The Bureau of Labor Statistics’ Office of Compensation Levels and Trends (OCLT) is redesigning its compensation statistics to reflect the workplace of the 21st century. This initiative is named the National Compensation Survey (NCS); formerly, it was called COMP2000. Under the COMP2000 banner, BLS conducted six test surveys using new concepts and procedures for selecting occupations and determining the level of duties and responsibilities of those occupations.
Following the completion of these test surveys, BLS began collection of wage data in October 1996 for a nationwide program of locality surveys. Publications from these surveys are now available. Currently, BLS is developing the employee benefits portion of this new program.
When fully operational, the National Compensation Survey will provide wage and benefit data for localities, geographic regions, and the U.S. as a whole. Data from the National Compensation Survey will be used to produce the Employment Cost Index and to expand the available output from that program. Survey data also will be used to maintain and to expand BLS compensation publications on wages by work level, benefit incidence, benefit provisions, and employer costs for compensation.
Mission of the NCS
To design, organize, and implement a compensation program that integrates data from three existing BLS programsthe Employment Cost Index (ECI), the Occupational Compensation Survey (OCS), and the Employee Benefits Survey (EBS)by the end of the decade. The resulting program will produce high quality, relevant, and timely data on levels and trends in compensation, making efficient use of available resources while minimizing respondent burden.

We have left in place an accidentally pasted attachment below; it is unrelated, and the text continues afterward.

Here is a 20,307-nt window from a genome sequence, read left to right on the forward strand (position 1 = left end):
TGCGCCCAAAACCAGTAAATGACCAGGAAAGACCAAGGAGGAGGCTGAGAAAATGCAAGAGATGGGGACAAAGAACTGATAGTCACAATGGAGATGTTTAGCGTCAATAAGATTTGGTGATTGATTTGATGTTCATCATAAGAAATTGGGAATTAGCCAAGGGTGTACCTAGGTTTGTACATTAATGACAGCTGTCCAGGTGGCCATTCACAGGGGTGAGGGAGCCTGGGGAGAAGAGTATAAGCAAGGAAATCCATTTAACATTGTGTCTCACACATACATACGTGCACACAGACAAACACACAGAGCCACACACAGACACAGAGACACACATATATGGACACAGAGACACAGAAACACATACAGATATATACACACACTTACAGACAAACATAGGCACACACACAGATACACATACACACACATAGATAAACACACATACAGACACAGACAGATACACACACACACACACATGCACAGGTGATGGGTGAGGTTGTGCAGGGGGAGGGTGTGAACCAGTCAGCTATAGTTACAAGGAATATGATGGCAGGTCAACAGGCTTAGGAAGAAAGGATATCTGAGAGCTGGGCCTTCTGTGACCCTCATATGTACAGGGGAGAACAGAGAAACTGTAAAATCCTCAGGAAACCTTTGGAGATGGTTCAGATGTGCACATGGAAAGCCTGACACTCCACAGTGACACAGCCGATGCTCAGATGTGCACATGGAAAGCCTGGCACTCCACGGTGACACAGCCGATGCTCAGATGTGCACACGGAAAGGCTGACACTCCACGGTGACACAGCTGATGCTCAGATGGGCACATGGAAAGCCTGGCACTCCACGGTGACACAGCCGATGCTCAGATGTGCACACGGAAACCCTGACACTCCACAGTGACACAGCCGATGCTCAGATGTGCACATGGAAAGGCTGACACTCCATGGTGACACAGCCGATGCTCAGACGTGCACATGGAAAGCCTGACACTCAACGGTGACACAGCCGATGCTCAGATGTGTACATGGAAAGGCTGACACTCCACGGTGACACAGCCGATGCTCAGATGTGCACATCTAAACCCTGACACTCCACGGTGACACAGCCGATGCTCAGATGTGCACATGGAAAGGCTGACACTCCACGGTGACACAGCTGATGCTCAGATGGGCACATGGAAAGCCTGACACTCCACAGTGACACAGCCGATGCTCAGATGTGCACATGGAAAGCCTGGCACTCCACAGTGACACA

Goals of the NCS
The NCS will cover civilian workers in private industry establishments and state and local governments. It excludes private households, the Federal government, and agriculture.
The NCS will cover establishments in the 50 states and the District of Columbia. The NCS data will cover approximately 36,000 establishments. Special surveys (such as those done by contract to meet the requirements of the Service Contract Act for may require the inclusion of establishments in other U.S. territories and possessions, such as Puerto Rico; these areas will not be included in the basic program.
The NCS will cover establishments with one or more workers, regardless of industry.
Establishment and Occupation Sampling
The establishment sample for the NCS will be derived from a sample of 154 metropolitan and nonmetropolitan areas designed to represent the United States. Every fiscal year, thirty to thirty-five of these metropolitan areas will be "certainty" areas that have a 100 percent chance of being selected. These are the metropolitan areas with nonagricultural employment over 560,000. BLS will be able to publish data on the compensation levels and trends of each of these areas. The remaining areas will be taken from a probability sample of all metropolitan and nonmetropolitan areas in the U.S.
A small number of occupations within an establishment will be selected through probability proportional to size sampling, meaning that occupations will be selected in each establishment using a process that gives occupations with greater employment a greater chance of selection. Each selected occupation will be classified into one of several occupation level codes based on the work being performed.
BLS began collecting the wage portion of the NCS starting in the fall of 1996 and will begin collection of employee benefits in 1999. Additional output will follow over time. In addition to paper copies, published data will be available from the Internet.
Last Modified Date: February 7, 2020